Advanced Care for Children with Epilepsy & Seizure Disorders
At the Pediatric Epilepsy Center at University Hospitals Rainbow Babies & Children’s Hospital, our multidisciplinary team of epilepsy specialists use a variety of proven methods to treat young patients with seizure disorders.
Call to Schedule an Appointment TodayTo schedule an appointment with a UH Rainbow pediatric epileptologist, call 216-844-6644.
A Collaborative, Multidisciplinary Approach to Treating Epilepsy
Epilepsy requires aggressive, integrated care. Our experts include board-certified, fellowship-trained pediatric epileptologists, neurologists, neurosurgeons and advance practice epilepsy nurses who work closely with a coordinated team of pediatricians with advanced training in every pediatric subspecialty, including:
- Neuropsychology and psychiatry
- Developmental and behavioral medicine
- Child Life
Our teams also work closely with specialists at the acclaimed Neurological Institute Epilepsy Center at University Hospitals Cleveland Medical Center.
And, families have access to a pediatric epilepsy coordinator, who helps with physician referrals and appointments and provides one-on-one education to families, nurses and schools, and child life specialists, who explain all procedures to families and children in order to reduce stress.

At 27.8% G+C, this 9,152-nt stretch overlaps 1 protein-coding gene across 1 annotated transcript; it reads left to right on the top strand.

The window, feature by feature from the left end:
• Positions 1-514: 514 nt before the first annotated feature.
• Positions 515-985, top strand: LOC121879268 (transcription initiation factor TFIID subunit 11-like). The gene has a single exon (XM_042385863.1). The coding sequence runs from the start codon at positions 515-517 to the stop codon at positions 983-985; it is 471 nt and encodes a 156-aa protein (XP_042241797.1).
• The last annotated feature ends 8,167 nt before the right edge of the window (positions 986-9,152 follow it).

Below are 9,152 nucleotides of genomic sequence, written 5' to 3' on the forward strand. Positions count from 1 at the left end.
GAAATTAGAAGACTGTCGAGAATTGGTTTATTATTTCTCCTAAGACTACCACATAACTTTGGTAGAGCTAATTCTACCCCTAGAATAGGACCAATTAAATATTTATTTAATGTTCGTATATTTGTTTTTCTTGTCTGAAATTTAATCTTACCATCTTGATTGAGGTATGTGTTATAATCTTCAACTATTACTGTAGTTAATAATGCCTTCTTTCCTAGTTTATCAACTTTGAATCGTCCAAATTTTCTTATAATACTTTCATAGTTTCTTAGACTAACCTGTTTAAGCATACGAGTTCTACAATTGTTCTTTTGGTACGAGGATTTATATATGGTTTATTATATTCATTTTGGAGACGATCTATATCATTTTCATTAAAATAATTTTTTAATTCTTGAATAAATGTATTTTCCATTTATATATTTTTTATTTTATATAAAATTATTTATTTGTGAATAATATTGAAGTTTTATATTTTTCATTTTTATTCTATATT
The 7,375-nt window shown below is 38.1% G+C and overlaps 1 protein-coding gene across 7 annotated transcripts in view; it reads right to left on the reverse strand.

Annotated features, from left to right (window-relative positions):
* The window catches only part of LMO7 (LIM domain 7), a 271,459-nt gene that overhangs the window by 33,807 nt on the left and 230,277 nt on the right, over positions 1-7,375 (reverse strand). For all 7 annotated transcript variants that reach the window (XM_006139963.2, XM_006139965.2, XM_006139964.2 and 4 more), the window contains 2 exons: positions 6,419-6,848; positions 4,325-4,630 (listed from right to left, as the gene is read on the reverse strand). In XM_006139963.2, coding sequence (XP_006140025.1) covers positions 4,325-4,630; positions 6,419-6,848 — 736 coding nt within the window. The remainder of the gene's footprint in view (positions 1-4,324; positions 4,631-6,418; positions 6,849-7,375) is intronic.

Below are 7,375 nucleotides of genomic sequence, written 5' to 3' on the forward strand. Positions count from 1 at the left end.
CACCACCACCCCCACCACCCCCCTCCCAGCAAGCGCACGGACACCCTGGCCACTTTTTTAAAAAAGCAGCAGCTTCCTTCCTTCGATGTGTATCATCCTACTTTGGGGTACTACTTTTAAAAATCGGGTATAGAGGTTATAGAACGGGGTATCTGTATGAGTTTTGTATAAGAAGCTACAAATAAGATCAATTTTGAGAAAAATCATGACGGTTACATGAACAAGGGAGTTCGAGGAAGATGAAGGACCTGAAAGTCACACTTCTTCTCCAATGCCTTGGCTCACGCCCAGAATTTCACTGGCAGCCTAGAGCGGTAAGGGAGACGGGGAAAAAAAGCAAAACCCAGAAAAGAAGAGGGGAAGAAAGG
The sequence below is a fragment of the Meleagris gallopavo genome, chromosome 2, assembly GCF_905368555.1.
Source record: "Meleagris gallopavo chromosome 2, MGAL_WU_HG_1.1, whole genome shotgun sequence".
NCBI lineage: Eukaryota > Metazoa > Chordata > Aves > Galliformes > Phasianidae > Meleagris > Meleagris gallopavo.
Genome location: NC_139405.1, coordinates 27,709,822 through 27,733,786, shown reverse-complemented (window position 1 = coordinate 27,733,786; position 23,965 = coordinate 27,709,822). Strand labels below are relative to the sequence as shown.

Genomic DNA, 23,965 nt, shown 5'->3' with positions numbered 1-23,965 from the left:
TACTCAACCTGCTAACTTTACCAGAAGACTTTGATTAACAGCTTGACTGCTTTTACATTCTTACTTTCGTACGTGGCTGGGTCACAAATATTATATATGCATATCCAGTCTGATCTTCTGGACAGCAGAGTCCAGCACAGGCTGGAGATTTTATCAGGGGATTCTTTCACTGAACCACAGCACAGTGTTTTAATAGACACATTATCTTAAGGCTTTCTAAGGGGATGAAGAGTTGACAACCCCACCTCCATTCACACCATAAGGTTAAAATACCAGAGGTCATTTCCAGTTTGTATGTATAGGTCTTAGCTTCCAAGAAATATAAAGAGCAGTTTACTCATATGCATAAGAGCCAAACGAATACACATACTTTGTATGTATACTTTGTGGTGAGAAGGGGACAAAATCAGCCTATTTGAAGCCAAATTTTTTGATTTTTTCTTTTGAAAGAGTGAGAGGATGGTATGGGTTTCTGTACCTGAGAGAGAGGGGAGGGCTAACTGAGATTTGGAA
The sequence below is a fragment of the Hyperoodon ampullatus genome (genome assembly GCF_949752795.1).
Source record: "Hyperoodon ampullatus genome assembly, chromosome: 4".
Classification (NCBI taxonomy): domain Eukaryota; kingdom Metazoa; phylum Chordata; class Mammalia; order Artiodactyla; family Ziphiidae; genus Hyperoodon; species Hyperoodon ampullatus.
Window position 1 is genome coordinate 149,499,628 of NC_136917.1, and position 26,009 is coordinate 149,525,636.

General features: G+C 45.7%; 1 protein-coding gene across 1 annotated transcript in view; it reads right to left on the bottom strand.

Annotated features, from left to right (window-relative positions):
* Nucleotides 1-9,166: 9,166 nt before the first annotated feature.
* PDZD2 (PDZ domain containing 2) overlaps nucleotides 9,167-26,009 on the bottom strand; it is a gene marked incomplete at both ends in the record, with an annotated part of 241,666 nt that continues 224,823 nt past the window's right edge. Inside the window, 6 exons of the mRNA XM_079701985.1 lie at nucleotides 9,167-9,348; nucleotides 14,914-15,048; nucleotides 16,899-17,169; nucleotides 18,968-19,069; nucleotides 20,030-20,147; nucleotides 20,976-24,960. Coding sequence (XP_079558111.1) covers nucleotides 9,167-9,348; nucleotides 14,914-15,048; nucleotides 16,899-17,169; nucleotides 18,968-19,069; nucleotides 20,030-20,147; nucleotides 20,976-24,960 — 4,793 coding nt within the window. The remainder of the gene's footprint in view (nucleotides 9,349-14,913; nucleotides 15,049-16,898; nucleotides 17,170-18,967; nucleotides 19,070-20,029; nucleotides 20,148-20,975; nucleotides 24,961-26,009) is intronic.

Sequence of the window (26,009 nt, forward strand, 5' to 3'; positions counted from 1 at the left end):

A Full Spectrum of Treatment Options
In many cases it is possible to stop seizures or significantly reduce their frequency through a variety of advanced medical and surgical therapies, in some cases well before they are widely available. For example, UH Rainbow now offers a new, innovative medical therapy for infantile spasms, which typically affect a baby in the first months of life. The treatment can often cure this disorder if it is given within a certain window of time.
The treatments we recommend will be determined by the type of seizure with which your child has been diagnosed. Some of the advanced treatments options available at the Pediatric Epilepsy Center include:
- Anti-Seizure Medications
What types of anti-seizure medications are there?
- Medications Directed at Certain Types of Seizures: There are many kinds of anti-seizure medications, just as there are many types of seizures. Most of the newer medications are expected to help with several different kinds of seizures. Other medications are especially helpful for a particular type of epilepsy, when compared to others. Your doctor can explain how each of them helps to prevent seizures.